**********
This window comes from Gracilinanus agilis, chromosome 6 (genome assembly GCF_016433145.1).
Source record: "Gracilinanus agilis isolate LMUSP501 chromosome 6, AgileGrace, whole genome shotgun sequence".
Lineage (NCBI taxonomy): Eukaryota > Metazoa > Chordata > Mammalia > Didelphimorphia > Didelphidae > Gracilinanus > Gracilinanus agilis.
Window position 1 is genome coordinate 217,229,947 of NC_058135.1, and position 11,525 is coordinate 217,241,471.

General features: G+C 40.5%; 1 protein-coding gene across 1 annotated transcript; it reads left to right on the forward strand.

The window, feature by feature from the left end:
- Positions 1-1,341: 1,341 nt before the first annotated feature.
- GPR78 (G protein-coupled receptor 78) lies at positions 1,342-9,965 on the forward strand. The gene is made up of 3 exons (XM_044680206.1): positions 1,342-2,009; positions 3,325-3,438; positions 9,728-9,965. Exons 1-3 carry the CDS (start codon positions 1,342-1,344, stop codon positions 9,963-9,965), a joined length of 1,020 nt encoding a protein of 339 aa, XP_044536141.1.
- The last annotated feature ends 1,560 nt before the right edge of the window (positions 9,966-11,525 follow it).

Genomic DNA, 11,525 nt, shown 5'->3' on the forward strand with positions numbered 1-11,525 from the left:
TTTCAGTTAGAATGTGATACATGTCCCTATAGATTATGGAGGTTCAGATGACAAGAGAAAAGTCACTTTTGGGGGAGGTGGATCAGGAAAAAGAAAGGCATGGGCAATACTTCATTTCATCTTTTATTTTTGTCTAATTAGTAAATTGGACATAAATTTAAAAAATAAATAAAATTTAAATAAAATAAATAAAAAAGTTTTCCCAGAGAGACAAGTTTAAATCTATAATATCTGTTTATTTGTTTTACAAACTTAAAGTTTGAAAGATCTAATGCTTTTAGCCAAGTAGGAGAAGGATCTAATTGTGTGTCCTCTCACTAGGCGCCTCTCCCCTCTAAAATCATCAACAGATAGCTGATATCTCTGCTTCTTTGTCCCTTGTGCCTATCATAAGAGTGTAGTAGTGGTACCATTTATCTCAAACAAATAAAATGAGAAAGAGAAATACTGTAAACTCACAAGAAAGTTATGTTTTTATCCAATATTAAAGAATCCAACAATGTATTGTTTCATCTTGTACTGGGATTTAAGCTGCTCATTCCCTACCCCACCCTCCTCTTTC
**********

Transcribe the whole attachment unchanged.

This window comes from Gracilinanus agilis, chromosome 6 (genome assembly GCF_016433145.1).
Source record: "Gracilinanus agilis isolate LMUSP501 chromosome 6, AgileGrace, whole genome shotgun sequence".
Lineage (NCBI taxonomy): Eukaryota > Metazoa > Chordata > Mammalia > Didelphimorphia > Didelphidae > Gracilinanus > Gracilinanus agilis.
Window position 1 is genome coordinate 217,229,947 of NC_058135.1, and position 11,525 is coordinate 217,241,471.

General features: G+C 40.5%; 1 protein-coding gene across 1 annotated transcript; it reads left to right on the forward strand.

The window, feature by feature from the left end:
- Positions 1-1,341: 1,341 nt before the first annotated feature.
- GPR78 (G protein-coupled receptor 78) lies at positions 1,342-9,965 on the forward strand. The gene is made up of 3 exons (XM_044680206.1): positions 1,342-2,009; positions 3,325-3,438; positions 9,728-9,965. Exons 1-3 carry the CDS (start codon positions 1,342-1,344, stop codon positions 9,963-9,965), a joined length of 1,020 nt encoding a protein of 339 aa, XP_044536141.1.
- The last annotated feature ends 1,560 nt before the right edge of the window (positions 9,966-11,525 follow it).

Genomic DNA, 11,525 nt, shown 5'->3' on the forward strand with positions numbered 1-11,525 from the left:
TTTCAGTTAGAATGTGATACATGTCCCTATAGATTATGGAGGTTCAGATGACAAGAGAAAAGTCACTTTTGGGGGAGGTGGATCAGGAAAAAGAAAGGCATGGGCAATACTTCATTTCATCTTTTATTTTTGTCTAATTAGTAAATTGGACATAAATTTAAAAAATAAATAAAATTTAAATAAAATAAATAAAAAAGTTTTCCCAGAGAGACAAGTTTAAATCTATAATATCTGTTTATTTGTTTTACAAACTTAAAGTTTGAAAGATCTAATGCTTTTAGCCAAGTAGGAGAAGGATCTAATTGTGTGTCCTCTCACTAGGCGCCTCTCCCCTCTAAAATCATCAACAGATAGCTGATATCTCTGCTTCTTTGTCCCTTGTGCCTATCATAAGAGTGTAGTAGTGGTACCATTTATCTCAAACAAATAAAATGAGAAAGAGAAATACTGTAAACTCACAAGAAAGTTATGTTTTTATCCAATATTAAAGAATCCAACAATGTATTGTTTCATCTTGTACTGGGATTTAAGCTGCTCATTCCCTACCCCACCCTCCTCTTTC